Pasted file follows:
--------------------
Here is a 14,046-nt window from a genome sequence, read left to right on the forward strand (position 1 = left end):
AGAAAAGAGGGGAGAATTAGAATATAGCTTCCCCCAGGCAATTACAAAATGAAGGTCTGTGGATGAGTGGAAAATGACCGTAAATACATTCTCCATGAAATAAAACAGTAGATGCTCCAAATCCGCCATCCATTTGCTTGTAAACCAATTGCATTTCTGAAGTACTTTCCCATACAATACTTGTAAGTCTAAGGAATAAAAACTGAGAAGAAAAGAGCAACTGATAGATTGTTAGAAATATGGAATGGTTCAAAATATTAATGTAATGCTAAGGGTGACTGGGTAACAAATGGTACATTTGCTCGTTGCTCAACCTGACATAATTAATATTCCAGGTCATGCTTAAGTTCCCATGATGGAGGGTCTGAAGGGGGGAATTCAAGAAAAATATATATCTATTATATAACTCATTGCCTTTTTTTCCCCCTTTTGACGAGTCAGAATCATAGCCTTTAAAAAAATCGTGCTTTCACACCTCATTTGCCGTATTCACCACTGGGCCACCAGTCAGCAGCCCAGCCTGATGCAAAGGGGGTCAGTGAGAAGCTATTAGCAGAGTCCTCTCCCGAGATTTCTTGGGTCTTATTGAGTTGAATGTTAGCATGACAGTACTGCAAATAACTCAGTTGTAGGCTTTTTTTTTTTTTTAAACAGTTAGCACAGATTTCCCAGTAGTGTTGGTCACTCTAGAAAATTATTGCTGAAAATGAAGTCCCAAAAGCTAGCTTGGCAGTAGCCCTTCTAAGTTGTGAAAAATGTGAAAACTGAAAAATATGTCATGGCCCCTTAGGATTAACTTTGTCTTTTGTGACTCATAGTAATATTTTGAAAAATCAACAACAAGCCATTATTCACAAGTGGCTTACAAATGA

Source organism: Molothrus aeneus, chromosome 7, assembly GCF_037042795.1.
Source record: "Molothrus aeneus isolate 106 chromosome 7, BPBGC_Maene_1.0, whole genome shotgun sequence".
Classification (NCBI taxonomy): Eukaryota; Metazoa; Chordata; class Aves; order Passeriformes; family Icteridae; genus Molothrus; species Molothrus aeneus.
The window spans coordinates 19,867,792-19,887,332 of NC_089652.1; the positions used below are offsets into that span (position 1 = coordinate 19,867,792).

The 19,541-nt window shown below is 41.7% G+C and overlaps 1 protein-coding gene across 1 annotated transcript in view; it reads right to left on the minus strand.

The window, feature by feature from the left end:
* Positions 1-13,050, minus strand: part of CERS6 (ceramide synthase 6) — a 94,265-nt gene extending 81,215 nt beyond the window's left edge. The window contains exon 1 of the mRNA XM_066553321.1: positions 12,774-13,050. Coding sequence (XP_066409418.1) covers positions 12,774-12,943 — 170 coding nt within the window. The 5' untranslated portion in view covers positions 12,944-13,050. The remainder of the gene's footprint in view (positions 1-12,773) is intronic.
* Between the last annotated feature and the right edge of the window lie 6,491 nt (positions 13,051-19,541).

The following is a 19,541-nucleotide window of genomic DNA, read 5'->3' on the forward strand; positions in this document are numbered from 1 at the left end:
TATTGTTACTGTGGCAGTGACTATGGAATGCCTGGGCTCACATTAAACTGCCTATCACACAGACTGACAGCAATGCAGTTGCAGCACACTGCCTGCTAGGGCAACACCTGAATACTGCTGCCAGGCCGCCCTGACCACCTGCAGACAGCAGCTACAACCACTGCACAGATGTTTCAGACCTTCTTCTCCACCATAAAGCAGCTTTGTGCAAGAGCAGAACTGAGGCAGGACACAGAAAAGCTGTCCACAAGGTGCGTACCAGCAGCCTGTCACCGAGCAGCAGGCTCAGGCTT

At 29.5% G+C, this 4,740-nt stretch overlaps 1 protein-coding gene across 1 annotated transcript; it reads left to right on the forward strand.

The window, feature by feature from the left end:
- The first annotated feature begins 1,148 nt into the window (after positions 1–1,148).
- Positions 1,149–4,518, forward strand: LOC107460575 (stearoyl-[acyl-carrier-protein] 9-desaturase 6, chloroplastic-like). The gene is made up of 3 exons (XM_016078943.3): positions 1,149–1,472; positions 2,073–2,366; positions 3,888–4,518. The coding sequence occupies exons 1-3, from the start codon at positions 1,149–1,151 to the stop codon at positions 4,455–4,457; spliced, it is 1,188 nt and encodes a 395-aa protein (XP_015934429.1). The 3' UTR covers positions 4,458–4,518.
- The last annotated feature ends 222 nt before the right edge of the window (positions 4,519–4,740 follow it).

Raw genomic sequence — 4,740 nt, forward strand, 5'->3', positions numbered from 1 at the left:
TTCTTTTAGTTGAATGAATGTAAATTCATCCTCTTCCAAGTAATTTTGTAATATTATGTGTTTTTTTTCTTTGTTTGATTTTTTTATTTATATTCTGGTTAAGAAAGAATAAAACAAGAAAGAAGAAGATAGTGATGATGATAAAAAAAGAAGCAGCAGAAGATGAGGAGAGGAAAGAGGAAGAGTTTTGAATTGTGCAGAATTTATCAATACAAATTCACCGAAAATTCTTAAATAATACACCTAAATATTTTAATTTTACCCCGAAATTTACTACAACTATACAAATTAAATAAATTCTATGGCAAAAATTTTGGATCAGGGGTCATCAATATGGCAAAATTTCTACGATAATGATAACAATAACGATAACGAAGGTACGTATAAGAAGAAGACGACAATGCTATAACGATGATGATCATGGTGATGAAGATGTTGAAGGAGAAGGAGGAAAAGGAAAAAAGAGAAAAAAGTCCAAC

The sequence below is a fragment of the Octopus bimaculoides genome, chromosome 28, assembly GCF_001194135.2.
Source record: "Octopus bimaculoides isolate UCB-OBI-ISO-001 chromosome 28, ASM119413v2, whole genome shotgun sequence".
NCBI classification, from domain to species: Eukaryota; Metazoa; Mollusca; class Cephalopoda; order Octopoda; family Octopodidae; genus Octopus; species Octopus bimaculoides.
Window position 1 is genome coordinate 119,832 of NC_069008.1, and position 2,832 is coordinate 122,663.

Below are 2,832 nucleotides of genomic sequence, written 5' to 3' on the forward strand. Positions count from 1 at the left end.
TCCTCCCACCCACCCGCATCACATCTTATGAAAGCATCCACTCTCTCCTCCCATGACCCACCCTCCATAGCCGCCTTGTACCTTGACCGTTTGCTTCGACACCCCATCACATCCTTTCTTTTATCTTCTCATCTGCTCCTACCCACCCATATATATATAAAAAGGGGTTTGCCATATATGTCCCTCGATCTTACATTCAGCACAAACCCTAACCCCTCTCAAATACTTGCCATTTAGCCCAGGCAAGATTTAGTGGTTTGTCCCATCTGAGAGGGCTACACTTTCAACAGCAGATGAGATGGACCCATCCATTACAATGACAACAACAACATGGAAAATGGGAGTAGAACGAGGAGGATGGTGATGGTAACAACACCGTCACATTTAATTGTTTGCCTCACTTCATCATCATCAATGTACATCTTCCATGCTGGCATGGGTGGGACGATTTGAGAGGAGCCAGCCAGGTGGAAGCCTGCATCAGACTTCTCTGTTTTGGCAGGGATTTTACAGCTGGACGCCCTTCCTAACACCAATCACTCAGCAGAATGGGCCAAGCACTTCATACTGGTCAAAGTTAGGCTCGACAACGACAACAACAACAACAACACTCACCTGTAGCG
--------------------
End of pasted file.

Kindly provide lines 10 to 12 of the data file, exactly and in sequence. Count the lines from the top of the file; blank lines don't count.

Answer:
* Between the last annotated feature and the right edge of the window lie 6,491 nt (positions 13,051-19,541).

The following is a 19,541-nucleotide window of genomic DNA, read 5'->3' on the forward strand; positions in this document are numbered from 1 at the left end:
TATTGTTACTGTGGCAGTGACTATGGAATGCCTGGGCTCACATTAAACTGCCTATCACACAGACTGACAGCAATGCAGTTGCAGCACACTGCCTGCTAGGGCAACACCTGAATACTGCTGCCAGGCCGCCCTGACCACCTGCAGACAGCAGCTACAACCACTGCACAGATGTTTCAGACCTTCTTCTCCACCATAAAGCAGCTTTGTGCAAGAGCAGAACTGAGGCAGGACACAGAAAAGCTGTCCACAAGGTGCGTACCAGCAGCCTGTCACCGAGCAGCAGGCTCAGGCTT